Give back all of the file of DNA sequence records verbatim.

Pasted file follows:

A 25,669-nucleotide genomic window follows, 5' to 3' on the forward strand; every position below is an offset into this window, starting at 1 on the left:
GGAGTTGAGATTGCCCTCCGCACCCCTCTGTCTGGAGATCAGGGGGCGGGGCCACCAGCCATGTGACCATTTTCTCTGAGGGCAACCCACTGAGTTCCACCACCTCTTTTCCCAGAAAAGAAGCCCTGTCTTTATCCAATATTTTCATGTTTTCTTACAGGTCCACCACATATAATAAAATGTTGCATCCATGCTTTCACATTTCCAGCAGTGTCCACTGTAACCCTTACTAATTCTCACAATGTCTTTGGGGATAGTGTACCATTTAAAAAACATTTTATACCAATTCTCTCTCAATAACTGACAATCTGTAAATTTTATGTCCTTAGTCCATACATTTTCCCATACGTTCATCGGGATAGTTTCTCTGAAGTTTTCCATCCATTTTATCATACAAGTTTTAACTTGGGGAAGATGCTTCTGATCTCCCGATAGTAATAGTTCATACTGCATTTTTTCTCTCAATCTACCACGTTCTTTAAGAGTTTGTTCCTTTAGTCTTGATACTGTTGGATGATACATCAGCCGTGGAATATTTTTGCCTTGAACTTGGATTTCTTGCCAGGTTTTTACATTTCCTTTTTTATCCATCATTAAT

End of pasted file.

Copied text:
A 25,669-nucleotide genomic window follows, 5' to 3' on the forward strand; every position below is an offset into this window, starting at 1 on the left:
GGAGTTGAGATTGCCCTCCGCACCCCTCTGTCTGGAGATCAGGGGGCGGGGCCACCAGCCATGTGACCATTTTCTCTGAGGGCAACCCACTGAGTTCCACCACCTCTTTTCCCAGAAAAGAAGCCCTGTCTTTATCCAATATTTTCATGTTTTCTTACAGGTCCACCACATATAATAAAATGTTGCATCCATGCTTTCACATTTCCAGCAGTGTCCACTGTAACCCTTACTAATTCTCACAATGTCTTTGGGGATAGTGTACCATTTAAAAAACATTTTATACCAATTCTCTCTCAATAACTGACAATCTGTAAATTTTATGTCCTTAGTCCATACATTTTCCCATACGTTCATCGGGATAGTTTCTCTGAAGTTTTCCATCCATTTTATCATACAAGTTTTAACTTGGGGAAGATGCTTCTGATCTCCCGATAGTAATAGTTCATACTGCATTTTTTCTCTCAATCTACCACGTTCTTTAAGAGTTTGTTCCTTTAGTCTTGATACTGTTGGATGATACATCAGCCGTGGAATATTTTTGCCTTGAACTTGGATTTCTTGCCAGGTTTTTACATTTCCTTTTTTATCCATCATTAAT